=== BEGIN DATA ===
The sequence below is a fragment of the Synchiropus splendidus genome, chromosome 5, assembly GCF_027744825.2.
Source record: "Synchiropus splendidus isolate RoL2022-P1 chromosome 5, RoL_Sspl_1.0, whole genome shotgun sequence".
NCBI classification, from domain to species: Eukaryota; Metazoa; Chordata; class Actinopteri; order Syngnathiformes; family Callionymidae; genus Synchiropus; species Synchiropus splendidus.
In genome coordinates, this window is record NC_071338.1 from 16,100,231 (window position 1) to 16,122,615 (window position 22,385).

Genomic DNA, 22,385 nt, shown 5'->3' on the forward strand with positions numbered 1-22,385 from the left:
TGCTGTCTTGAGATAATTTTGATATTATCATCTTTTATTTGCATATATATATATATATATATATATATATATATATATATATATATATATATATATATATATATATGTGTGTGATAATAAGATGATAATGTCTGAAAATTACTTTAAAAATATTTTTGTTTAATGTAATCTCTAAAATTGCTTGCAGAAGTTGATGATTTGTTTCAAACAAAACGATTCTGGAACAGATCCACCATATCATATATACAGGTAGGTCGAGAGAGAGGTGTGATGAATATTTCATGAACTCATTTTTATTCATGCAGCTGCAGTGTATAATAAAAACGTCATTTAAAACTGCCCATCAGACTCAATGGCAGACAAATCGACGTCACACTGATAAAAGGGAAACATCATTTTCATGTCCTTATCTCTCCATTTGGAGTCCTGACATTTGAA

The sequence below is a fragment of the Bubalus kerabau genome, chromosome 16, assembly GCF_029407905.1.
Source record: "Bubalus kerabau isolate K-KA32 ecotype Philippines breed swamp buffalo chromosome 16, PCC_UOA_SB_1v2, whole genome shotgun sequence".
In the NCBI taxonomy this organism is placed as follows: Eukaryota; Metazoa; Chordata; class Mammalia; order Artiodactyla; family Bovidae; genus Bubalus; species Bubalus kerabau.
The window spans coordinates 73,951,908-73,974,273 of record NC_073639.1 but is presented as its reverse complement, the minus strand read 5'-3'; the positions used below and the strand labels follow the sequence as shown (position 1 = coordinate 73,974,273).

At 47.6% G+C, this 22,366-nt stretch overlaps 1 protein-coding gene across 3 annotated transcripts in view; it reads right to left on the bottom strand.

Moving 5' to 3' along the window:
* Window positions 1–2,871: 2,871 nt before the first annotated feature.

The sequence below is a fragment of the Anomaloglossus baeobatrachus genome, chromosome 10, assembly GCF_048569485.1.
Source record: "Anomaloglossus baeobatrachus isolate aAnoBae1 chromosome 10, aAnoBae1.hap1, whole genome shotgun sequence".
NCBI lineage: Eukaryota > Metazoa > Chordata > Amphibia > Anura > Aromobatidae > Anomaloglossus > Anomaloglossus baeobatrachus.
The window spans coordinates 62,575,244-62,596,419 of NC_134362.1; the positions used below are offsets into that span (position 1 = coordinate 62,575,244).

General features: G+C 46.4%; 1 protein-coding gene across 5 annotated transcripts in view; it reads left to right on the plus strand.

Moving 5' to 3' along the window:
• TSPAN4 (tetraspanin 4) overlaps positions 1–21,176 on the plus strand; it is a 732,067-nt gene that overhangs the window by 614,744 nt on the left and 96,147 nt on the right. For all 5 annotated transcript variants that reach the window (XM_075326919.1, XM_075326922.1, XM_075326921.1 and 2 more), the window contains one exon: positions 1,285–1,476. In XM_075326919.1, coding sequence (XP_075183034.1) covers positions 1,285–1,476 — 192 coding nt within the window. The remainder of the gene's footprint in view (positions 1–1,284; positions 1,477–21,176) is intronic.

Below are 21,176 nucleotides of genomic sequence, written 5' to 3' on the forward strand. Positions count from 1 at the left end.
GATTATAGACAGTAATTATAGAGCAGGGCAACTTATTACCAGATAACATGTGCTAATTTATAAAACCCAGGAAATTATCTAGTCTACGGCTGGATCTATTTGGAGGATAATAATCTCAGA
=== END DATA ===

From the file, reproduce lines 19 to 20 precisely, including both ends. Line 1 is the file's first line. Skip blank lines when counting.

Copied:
Moving 5' to 3' along the window:
• TSPAN4 (tetraspanin 4) overlaps positions 1–21,176 on the plus strand; it is a 732,067-nt gene that overhangs the window by 614,744 nt on the left and 96,147 nt on the right. For all 5 annotated transcript variants that reach the window (XM_075326919.1, XM_075326922.1, XM_075326921.1 and 2 more), the window contains one exon: positions 1,285–1,476. In XM_075326919.1, coding sequence (XP_075183034.1) covers positions 1,285–1,476 — 192 coding nt within the window. The remainder of the gene's footprint in view (positions 1–1,284; positions 1,477–21,176) is intronic.